Economy Euro

Eurozone crisis: The “Grexit” taboo has been broken

8 February 2012
De Volkskrant Amsterdam

"Brink of Disaster"

"Brink of Disaster"

At a time when Athens is still involved in debt restructuring negotiations with its private creditors, Neelie Kroes’ recent allusions to a Greek exit from the euro are a sign that European leaders are intent on preparing the terrain for such an eventuality.

Of course, Neelie Kroes was called to order on 7 February by her colleagues in the European Commission. Brussels’ official line has been and continues to be that Greece will have to be kept on board at all costs – and specifically with a further loan for 130 billion euros – because if one stone falls, the entire edifice of the euro will collapse. And at that point, the price to be paid will be far greater than the one for emergency aid to the Greeks.

The fact that the Commissioner for Digital Agenda chose to ignore this financial domino theory in an interview given to De Volkskrant was not an involuntary slip or a blunder. On the contrary, her remarks are the latest manifestation of a drive that began last autumn to dismantle a number of European taboos, so that hearts and minds will be prepared to abandon the Greeks to their fate if that proves to be necessary.

The first of these euro taboos – the denigration of Greek politicians – was put to the test last September by EU diplomats. The pent-up exasperation of spending cuts that Athens promised and then forgot more quickly than it could apply them finally drew scathing criticism.

“We can’t keep bailing”

“We have had enough of Greek bullshit and procrastination,” said one. Another described the management of the crisis as “an out-an-out scandal”; a third went as far as to speculate about the possibility of Greek default: “We can’t keep bailing. There comes a time when the captain has to say: ‘Everyone into the lifeboats, we have to jump ship.’”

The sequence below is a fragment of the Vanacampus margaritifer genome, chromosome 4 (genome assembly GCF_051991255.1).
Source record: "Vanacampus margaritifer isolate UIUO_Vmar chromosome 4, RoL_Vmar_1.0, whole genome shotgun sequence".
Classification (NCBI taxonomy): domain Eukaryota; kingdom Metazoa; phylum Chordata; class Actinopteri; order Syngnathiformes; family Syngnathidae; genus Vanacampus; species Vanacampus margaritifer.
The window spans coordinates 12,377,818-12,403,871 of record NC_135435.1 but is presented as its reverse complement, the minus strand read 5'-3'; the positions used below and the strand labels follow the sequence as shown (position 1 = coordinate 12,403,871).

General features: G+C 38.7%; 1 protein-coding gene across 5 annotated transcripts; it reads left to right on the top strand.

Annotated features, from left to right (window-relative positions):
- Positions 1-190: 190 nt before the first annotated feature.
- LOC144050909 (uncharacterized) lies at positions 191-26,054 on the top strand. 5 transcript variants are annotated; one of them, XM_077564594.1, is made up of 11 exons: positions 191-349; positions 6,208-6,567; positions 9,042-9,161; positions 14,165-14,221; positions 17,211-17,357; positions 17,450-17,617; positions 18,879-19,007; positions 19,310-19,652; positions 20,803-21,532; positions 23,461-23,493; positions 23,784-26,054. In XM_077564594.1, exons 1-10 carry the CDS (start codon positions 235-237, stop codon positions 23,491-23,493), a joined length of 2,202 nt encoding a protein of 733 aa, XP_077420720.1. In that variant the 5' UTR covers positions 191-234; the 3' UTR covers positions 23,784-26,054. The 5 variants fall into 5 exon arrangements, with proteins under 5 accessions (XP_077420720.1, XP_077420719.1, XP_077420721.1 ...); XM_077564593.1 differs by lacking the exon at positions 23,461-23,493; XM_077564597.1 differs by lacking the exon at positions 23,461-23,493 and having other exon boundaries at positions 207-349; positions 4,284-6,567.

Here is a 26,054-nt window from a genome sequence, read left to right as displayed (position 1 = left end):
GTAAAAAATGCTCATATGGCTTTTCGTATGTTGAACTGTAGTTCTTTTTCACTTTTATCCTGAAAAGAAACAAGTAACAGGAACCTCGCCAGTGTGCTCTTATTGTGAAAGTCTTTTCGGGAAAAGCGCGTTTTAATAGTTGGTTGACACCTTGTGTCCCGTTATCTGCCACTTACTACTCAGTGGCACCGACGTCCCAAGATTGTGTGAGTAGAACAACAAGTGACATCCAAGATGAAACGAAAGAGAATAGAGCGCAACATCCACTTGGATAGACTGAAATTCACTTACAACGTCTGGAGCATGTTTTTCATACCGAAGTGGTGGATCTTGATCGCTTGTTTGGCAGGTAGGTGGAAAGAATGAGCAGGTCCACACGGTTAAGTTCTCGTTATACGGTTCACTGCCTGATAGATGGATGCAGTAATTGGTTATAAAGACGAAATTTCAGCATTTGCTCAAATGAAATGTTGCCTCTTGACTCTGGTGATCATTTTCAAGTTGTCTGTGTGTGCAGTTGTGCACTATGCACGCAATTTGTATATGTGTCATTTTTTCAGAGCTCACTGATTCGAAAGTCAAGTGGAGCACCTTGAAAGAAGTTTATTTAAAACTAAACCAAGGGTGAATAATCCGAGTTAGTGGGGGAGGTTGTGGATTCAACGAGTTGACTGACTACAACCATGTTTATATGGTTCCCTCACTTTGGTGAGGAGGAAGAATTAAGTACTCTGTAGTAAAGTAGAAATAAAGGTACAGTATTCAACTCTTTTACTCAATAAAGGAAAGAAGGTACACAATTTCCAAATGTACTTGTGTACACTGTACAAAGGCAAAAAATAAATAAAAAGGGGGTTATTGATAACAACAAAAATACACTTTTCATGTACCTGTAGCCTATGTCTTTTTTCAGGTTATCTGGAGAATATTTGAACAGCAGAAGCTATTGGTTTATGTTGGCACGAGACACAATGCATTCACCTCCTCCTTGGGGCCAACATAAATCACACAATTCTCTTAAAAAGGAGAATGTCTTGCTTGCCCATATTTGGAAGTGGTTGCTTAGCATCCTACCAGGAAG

The second taboo – a country cannot be excluded from the eurozone – was breached in November by German Chancellor Angela Merkel and French President Nicolas Sarkozy. When the Greek Prime Minister sparked their ire by announcing a referendum on spending cuts, Merkozy made it known that the only relevant question was: would Greece stay in the euro or not? Clearly, it was possible to leave.

In the same month, European presidents Herman Van Rompuy and José Manuel Barroso put an end to a third taboo: the euro will never end. In an emotional presentation to the European parliament, they both warned that the survival of the euro could be jeopardised if EU leaders did not rapidly intervene.

In recent weeks, it has been the turn of taboo number four: a eurozone country can never go bankrupt. Once again, Merkel and Sarkozy, and also Dutch Finance Minister Jan Kees De Jager, declared that Athens could forget about its second 130 billion emergency loan if it did not satisfy criteria stipulated by the EU and the IMF. And without this money, Greece will go bankrupt, added Eurogroup President Jean-Claude Juncker, just in case there were any doubts on the matter.

Commissioner Kroes has taken down the fifth and last taboo

Now Commissioner Kroes has taken down the fifth and last taboo, which had been accepted as dogma: that the eurozone would collapse if Greece went back to the drachma. “It is absolutely untrue,” declared Kroes. In this context, it is worth bearing in mind that Greece’s European Commissioner Maria Damanaki (in charge of fisheries) said this weekend that Brussels had already prepared emergency plans for a Greek exit from the euro – an assertion subsequently denied by the Commission.

These remarks from Merkel, Sarkozy, Kroes and EU diplomats have made it possible to discuss a Greek exit from the eurozone. Dutch Prime Minister Mark Rutte and Dutch Finance Minister Jan Kees De Jager have acknowledged that such an eventuality could take place. But that is not to say it is going to happen this week – the extremely painful negotiations between international backers and the Greek government, which remain ongoing in Athens, will nonetheless probably result in an agreement in coming days.

But all of the parties involved know that in three months they will be back in Athens where they will once again conclude for the umpteenth time that Greece has not kept its promises. And everyone will then be prepared for a Greek exit. And more importantly no one will say that it comes as a surprise.